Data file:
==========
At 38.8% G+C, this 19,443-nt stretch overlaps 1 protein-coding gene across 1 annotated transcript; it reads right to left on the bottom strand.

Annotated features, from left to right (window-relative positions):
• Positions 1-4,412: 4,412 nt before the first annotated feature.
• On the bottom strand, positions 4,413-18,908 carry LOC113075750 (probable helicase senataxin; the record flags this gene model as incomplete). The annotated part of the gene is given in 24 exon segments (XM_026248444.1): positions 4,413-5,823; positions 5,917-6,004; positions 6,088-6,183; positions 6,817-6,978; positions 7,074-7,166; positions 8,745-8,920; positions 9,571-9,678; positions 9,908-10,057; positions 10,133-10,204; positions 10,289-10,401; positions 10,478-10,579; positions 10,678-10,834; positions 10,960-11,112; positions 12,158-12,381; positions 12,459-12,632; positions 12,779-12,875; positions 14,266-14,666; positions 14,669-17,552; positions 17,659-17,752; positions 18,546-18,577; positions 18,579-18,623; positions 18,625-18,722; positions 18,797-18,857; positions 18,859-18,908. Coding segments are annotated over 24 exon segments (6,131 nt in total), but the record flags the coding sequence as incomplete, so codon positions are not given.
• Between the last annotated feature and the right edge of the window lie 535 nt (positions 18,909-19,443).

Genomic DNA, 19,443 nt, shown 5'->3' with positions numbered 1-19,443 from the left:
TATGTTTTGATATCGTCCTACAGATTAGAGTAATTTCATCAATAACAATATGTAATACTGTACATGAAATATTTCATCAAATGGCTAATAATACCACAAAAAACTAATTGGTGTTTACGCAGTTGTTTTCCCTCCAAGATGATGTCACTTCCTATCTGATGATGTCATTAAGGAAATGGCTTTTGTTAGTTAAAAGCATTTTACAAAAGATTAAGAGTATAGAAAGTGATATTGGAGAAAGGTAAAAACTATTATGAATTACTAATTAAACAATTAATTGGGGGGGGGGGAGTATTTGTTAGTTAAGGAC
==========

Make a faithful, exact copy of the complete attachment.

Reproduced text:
At 38.8% G+C, this 19,443-nt stretch overlaps 1 protein-coding gene across 1 annotated transcript; it reads right to left on the bottom strand.

Annotated features, from left to right (window-relative positions):
• Positions 1-4,412: 4,412 nt before the first annotated feature.
• On the bottom strand, positions 4,413-18,908 carry LOC113075750 (probable helicase senataxin; the record flags this gene model as incomplete). The annotated part of the gene is given in 24 exon segments (XM_026248444.1): positions 4,413-5,823; positions 5,917-6,004; positions 6,088-6,183; positions 6,817-6,978; positions 7,074-7,166; positions 8,745-8,920; positions 9,571-9,678; positions 9,908-10,057; positions 10,133-10,204; positions 10,289-10,401; positions 10,478-10,579; positions 10,678-10,834; positions 10,960-11,112; positions 12,158-12,381; positions 12,459-12,632; positions 12,779-12,875; positions 14,266-14,666; positions 14,669-17,552; positions 17,659-17,752; positions 18,546-18,577; positions 18,579-18,623; positions 18,625-18,722; positions 18,797-18,857; positions 18,859-18,908. Coding segments are annotated over 24 exon segments (6,131 nt in total), but the record flags the coding sequence as incomplete, so codon positions are not given.
• Between the last annotated feature and the right edge of the window lie 535 nt (positions 18,909-19,443).

Genomic DNA, 19,443 nt, shown 5'->3' with positions numbered 1-19,443 from the left:
TATGTTTTGATATCGTCCTACAGATTAGAGTAATTTCATCAATAACAATATGTAATACTGTACATGAAATATTTCATCAAATGGCTAATAATACCACAAAAAACTAATTGGTGTTTACGCAGTTGTTTTCCCTCCAAGATGATGTCACTTCCTATCTGATGATGTCATTAAGGAAATGGCTTTTGTTAGTTAAAAGCATTTTACAAAAGATTAAGAGTATAGAAAGTGATATTGGAGAAAGGTAAAAACTATTATGAATTACTAATTAAACAATTAATTGGGGGGGGGGGAGTATTTGTTAGTTAAGGAC